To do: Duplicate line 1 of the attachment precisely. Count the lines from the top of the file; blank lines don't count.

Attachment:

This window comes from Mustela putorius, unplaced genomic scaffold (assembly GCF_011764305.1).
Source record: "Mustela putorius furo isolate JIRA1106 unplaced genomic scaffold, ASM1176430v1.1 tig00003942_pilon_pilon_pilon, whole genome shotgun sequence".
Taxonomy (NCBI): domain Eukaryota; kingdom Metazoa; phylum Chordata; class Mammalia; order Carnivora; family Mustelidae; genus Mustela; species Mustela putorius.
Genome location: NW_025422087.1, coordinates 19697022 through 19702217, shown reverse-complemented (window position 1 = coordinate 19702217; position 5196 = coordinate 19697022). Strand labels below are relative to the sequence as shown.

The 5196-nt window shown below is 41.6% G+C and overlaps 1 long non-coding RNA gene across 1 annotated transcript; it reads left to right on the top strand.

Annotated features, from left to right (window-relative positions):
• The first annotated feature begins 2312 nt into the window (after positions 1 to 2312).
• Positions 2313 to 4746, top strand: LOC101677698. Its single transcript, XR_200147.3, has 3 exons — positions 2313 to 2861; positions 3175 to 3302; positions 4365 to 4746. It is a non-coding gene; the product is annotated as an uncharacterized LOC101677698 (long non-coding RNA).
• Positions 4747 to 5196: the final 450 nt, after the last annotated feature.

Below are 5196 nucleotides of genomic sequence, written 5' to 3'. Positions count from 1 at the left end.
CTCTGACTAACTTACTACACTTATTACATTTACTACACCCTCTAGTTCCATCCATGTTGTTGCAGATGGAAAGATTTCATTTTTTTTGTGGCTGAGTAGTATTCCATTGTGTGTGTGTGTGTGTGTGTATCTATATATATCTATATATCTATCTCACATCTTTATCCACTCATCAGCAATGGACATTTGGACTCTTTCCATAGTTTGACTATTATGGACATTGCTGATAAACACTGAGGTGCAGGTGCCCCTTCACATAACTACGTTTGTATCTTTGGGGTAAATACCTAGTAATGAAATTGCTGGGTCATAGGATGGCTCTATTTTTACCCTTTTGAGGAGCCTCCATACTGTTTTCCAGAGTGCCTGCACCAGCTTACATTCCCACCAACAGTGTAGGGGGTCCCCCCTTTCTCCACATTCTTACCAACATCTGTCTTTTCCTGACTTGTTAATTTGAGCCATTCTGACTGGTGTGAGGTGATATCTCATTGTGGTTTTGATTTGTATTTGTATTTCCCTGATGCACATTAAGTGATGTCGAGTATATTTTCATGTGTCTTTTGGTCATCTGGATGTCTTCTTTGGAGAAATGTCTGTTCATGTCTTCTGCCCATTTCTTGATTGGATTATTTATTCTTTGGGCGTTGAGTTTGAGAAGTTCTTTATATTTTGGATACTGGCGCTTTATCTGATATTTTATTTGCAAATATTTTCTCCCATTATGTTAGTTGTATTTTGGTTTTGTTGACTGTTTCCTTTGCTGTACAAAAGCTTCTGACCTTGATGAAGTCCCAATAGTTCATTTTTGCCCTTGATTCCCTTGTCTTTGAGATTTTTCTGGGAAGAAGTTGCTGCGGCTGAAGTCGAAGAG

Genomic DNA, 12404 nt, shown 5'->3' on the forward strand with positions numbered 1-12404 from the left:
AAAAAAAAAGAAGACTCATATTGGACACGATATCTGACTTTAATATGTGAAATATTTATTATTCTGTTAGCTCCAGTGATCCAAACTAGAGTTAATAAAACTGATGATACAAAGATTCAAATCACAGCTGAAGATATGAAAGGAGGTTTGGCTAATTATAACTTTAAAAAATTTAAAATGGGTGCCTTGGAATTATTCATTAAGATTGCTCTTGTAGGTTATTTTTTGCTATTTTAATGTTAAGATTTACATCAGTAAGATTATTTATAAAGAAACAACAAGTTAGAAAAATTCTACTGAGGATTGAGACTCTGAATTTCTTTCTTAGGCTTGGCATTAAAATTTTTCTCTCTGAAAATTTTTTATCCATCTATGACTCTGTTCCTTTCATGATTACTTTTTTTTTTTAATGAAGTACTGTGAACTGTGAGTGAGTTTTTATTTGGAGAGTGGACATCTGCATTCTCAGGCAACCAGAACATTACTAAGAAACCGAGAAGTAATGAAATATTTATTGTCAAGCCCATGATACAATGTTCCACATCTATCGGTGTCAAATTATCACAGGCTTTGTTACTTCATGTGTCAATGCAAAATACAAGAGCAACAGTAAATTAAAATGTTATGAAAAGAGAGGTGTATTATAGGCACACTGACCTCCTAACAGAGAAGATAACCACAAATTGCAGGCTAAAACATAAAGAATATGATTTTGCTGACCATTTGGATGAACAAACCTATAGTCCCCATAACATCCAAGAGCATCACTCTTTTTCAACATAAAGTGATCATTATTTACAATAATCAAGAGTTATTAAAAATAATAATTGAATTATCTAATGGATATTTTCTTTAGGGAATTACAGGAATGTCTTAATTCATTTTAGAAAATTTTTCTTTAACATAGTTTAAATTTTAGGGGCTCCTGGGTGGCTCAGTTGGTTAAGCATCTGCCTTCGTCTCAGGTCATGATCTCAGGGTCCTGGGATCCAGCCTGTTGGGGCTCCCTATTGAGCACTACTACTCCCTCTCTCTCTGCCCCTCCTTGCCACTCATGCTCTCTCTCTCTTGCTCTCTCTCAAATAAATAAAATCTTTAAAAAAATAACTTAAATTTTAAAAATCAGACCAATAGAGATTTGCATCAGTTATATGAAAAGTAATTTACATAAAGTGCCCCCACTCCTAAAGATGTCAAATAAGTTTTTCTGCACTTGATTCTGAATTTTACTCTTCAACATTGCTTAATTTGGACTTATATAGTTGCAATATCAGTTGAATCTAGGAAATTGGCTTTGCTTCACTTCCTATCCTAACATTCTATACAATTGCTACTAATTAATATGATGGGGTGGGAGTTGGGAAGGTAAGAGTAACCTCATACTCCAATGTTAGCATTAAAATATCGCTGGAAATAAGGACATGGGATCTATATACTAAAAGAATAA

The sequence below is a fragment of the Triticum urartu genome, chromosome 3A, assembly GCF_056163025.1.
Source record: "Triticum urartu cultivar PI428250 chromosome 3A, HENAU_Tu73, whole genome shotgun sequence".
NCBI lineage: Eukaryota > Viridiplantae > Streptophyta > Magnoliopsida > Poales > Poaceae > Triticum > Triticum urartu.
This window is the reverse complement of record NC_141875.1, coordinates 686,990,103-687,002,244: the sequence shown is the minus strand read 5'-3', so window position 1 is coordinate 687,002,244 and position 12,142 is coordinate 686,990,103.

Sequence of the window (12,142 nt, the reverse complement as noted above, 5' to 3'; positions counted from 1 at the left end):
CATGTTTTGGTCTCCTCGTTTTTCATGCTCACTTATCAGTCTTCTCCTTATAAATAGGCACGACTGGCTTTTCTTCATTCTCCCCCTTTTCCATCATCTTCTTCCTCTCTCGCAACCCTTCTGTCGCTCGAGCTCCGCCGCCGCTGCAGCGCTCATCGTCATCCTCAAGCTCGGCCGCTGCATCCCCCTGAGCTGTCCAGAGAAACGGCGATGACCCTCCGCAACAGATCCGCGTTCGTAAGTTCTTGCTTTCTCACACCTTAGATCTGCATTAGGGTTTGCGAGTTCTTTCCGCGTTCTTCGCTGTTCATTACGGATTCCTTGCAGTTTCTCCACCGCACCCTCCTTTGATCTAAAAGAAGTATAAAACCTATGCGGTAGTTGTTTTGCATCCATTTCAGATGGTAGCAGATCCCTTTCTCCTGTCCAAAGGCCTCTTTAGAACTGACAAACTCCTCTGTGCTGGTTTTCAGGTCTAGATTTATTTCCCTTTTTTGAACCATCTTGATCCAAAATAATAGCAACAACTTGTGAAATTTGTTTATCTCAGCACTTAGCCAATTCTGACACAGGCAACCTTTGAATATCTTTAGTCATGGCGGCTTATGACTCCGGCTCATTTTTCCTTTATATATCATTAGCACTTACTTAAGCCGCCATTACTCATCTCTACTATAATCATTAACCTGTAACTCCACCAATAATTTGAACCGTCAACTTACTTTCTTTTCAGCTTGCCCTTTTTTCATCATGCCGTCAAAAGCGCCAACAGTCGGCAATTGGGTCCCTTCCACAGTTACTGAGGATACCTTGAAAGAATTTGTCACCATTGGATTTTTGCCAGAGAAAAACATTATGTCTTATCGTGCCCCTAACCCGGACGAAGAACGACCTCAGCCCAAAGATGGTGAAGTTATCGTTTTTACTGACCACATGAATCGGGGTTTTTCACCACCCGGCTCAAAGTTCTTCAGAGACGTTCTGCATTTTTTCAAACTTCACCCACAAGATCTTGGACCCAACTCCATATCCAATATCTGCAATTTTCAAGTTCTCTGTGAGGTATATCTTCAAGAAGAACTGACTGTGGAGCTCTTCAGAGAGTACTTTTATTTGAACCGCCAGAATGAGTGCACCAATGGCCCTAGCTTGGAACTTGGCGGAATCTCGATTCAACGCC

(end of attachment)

This window comes from Mustela putorius, unplaced genomic scaffold (assembly GCF_011764305.1).